Sign in with your email address username.


Salaried doctors an essential voice in the AMA


This is my final article as Chair of the Council of Salaried Doctors. I have served on the Council for five years, including three as Chair, and believe now is the appropriate time for me to relinquish this role.

The necessary reorganization of membership records to reflect salaried doctor membership is now taking place, which delays the election of my successor. In the interim, Dr Barbara Bauert – the Northern Territory Representative on AMACSD – has kindly agreed to Chair AMACSD and represent Salaried Doctors on Federal Council.

My time with AMACSD has been thoroughly satisfying – and turbulent. In my years on the Council, we have contended with many challenging issues affecting the Australian health system.

I have written about many of these issues in Australian Medicine in recent years.

Of course, these articles have only touched the surface of the myriad number of issues that affect salaried doctors and their patients. To varying degrees, these issues have had a direct impact on clinical standards, working conditions, training opportunities and patient access to medical care.

 In recent times, these articles have focussed on:

  • palliative care and the need to better address end-of-life decisions;
  • revalidation as a discussion initiated by the Medical Board, but no real details yet to be considered;
  • funding cuts at both State and Federal levels, with inevitable implications for access;
  • medical registration and the problems experienced with AHPRA and the 2010 national system;
  • generalism as a necessary medical skill set, given the complexity of contemporary patient presentations;
  • rights of private practice – a complex, long-standing, and invaluable part of public hospital work;
  • clinical governance as a mechanism for improved standards of care;
  • workforce issues and the challenges of training today’s junior doctors through to independent practice;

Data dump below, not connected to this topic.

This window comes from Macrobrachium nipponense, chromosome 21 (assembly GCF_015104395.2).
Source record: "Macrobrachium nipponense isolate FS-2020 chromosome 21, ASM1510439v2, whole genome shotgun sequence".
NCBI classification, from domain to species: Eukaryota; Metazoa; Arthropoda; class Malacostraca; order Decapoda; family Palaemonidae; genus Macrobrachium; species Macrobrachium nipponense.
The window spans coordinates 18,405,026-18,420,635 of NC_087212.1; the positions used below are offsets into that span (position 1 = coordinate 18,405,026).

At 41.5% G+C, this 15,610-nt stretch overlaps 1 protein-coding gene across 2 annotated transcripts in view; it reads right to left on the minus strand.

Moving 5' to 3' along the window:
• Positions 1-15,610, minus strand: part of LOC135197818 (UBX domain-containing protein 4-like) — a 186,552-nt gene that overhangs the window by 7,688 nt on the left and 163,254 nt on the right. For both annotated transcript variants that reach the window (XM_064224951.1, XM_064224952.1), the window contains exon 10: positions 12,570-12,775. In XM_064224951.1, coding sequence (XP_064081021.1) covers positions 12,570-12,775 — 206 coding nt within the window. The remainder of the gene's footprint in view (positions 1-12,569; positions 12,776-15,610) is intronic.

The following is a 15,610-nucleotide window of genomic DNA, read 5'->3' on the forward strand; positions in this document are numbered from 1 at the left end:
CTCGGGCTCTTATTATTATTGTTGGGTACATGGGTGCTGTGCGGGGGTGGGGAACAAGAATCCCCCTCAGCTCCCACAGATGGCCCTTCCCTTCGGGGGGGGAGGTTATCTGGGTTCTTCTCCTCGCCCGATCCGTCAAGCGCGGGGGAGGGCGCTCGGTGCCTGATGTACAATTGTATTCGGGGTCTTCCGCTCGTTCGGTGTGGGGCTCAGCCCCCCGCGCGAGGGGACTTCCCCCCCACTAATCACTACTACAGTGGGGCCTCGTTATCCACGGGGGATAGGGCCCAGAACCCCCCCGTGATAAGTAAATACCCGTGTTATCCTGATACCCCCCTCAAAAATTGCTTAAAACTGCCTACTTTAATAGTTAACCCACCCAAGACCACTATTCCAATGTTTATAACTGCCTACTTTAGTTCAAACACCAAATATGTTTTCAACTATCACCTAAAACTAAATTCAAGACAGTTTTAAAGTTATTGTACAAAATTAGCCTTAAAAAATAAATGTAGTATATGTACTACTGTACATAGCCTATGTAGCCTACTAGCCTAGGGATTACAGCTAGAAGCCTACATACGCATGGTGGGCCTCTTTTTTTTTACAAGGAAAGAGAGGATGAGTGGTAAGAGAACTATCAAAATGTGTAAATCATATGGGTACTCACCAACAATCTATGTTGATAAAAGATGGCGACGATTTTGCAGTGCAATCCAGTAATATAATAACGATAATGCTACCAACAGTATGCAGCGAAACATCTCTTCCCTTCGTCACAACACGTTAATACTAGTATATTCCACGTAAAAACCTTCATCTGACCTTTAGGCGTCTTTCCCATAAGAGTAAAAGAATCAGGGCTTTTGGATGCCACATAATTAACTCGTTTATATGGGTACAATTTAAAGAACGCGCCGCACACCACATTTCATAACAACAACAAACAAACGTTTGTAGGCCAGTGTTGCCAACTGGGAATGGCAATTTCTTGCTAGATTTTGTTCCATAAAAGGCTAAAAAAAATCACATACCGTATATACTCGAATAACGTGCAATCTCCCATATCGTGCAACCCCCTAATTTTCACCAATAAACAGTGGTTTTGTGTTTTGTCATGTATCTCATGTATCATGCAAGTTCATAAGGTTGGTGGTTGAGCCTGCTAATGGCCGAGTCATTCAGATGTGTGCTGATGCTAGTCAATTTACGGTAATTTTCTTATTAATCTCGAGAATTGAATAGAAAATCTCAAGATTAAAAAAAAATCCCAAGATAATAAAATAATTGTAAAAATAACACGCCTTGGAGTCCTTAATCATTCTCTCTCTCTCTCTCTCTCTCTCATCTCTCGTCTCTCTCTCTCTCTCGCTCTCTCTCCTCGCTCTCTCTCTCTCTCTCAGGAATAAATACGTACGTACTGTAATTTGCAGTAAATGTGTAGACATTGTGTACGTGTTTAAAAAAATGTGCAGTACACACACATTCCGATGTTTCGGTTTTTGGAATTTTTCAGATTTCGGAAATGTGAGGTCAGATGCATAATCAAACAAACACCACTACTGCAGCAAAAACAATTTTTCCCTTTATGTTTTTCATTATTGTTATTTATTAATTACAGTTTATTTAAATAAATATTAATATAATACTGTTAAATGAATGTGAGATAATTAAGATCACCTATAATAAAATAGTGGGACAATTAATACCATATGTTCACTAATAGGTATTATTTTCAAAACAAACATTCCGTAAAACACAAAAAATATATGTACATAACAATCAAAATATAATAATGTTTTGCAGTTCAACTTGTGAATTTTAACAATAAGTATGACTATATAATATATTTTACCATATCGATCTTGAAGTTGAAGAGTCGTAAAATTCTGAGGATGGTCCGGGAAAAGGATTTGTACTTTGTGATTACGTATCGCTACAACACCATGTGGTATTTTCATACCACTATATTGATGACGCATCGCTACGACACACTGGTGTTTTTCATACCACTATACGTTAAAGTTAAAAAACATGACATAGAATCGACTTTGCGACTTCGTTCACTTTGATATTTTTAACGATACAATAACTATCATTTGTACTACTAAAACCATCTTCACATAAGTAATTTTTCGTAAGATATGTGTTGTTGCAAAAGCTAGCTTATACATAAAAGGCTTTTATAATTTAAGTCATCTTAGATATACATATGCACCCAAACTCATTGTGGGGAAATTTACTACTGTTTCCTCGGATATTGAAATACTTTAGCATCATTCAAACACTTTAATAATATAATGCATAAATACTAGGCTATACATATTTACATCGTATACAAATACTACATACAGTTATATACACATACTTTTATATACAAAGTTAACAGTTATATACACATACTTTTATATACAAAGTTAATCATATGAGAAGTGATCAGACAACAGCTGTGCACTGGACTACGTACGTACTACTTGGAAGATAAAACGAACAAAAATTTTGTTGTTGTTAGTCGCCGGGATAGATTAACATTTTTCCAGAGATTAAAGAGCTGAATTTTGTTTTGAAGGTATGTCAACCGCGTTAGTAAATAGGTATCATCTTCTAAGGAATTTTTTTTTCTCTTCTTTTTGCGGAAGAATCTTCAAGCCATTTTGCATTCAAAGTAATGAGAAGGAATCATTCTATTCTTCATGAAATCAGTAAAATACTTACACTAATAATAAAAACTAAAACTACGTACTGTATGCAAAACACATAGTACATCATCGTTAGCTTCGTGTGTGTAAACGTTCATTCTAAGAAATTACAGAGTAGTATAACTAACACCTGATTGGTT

• safety in the medical workplace;
  • supervision of trainees as an essential part of medical education; and
  • the Queensland contracts dispute – the harm that has been caused, the remedies that are being applied, and the lessons to be learned.

There is nothing minor about any of these issues.

What is clear is that, while we have a system of health care that is among the best in the world, its future is far from guaranteed.

Providing insufficient resources will inevitably harm our ability to provide the care we expect to give, and that Australians rightly expect to receive.

One of the principal roles of the AMA is to support, represent and defend doctors and others who work to maintain our health system in the face of harsh criticism, dramatic funding cuts, personal risk, mounting workloads and responsibility, and an increasingly complex and difficult industrial landscape.

The current situation in Queensland merits special mention. We have consistently called for a less belligerent approach from the Newman Government, and an acknowledgment that the vilification of the medical profession in Queensland was utterly misguided. The resolution achieved in recent weeks is not perfect, but it is a much better outcome compared with what could have occurred.

I remain concerned about a broad trend away from collective bargaining, largely based on ideological motives. This is something we must monitor carefully in coming years.

We must also recognise that the issues played out in Queensland have the potential to resonate through all health systems around the country.

The dispute also demonstrated that the combined advocacy of the AMA and Australian Salaried Medical Officers Federation – working closely together, as we absolutely must – can genuinely protect the interests of doctors and the health system in which they work. 

Within the AMA, the Council of Salaried Doctors has been determined to deal with the question of salaried doctor representative numbers in the AMA. This issue been on our agenda for some years, and we consider the current constitutional reform process as the ideal time to obtain clarity around the salaried doctor membership category.

If the Queensland contracts dispute has demonstrated anything, it is that the interests and impact of salaried doctors are an essential part of the collective voice of the AMA.

As I hand over the reins to Dr Bauert, I take this opportunity to thank everyone who has been involved in the Council of Salaried Doctors for their help, support and good judgment. The importance of what we do should never be underestimated.